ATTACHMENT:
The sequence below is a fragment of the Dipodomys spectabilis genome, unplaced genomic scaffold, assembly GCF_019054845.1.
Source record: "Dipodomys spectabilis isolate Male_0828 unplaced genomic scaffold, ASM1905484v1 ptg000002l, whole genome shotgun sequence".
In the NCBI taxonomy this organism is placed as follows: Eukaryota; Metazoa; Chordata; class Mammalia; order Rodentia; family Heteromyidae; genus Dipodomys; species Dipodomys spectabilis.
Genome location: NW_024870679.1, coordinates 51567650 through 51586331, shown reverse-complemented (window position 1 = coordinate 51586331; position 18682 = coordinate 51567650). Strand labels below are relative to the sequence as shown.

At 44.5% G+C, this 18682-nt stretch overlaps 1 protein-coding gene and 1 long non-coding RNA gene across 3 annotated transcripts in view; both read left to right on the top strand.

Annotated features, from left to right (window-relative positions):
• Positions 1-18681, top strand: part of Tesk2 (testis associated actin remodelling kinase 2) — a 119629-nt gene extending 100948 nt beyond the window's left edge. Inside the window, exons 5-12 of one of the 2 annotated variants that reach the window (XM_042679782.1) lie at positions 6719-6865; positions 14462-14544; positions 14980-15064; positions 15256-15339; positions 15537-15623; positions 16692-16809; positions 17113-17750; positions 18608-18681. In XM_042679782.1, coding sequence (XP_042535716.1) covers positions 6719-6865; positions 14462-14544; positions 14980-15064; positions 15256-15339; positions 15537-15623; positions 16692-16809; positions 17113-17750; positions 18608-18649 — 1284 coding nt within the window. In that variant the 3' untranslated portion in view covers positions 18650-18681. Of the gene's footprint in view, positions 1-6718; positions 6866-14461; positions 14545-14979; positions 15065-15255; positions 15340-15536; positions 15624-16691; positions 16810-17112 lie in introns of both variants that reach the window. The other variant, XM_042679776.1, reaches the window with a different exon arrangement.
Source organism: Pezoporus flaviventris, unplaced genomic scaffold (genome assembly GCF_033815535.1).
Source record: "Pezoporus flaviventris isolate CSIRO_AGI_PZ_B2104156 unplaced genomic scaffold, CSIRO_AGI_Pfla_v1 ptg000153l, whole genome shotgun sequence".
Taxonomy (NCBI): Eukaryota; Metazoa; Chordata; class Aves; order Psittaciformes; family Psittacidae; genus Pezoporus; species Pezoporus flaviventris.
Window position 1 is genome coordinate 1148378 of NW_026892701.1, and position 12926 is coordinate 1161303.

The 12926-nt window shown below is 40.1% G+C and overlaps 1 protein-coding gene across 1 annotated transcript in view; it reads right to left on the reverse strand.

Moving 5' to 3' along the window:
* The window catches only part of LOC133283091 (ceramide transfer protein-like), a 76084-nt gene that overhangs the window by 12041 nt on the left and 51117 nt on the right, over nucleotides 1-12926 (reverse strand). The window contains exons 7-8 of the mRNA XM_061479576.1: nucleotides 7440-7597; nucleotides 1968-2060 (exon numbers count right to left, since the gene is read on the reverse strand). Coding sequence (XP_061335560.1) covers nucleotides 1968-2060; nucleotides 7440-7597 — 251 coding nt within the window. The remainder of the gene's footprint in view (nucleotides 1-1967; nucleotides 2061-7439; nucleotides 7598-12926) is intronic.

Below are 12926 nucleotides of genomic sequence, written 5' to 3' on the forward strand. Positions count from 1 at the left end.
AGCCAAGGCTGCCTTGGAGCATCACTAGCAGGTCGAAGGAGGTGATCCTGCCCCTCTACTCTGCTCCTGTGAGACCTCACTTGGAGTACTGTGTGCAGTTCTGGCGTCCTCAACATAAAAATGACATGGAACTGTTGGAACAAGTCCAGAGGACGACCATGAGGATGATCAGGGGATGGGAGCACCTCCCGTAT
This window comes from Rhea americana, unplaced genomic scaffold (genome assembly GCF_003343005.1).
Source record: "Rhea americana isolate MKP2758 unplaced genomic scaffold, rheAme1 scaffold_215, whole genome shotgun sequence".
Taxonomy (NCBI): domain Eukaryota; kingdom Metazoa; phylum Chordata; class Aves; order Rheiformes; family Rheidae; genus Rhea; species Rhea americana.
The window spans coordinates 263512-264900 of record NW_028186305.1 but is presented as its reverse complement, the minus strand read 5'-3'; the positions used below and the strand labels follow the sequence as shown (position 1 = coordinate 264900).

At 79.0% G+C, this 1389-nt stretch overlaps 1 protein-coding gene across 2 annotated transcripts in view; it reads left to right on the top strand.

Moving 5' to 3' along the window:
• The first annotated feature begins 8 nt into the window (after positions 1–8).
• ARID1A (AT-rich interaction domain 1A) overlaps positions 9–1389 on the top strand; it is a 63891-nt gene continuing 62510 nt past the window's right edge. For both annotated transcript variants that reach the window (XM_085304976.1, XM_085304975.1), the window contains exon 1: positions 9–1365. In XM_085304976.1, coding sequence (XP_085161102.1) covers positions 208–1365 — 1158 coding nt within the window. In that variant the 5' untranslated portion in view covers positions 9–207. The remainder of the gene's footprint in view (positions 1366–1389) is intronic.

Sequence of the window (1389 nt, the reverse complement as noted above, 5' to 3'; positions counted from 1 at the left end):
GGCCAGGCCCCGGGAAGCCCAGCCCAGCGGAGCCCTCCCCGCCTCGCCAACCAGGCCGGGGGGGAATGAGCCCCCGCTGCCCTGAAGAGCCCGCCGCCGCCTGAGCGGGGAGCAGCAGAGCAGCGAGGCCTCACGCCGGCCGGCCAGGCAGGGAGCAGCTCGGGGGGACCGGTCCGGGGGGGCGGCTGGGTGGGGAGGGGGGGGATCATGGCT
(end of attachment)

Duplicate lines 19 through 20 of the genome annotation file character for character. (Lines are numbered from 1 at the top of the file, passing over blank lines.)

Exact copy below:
Taxonomy (NCBI): domain Eukaryota; kingdom Metazoa; phylum Chordata; class Aves; order Rheiformes; family Rheidae; genus Rhea; species Rhea americana.
The window spans coordinates 263512-264900 of record NW_028186305.1 but is presented as its reverse complement, the minus strand read 5'-3'; the positions used below and the strand labels follow the sequence as shown (position 1 = coordinate 264900).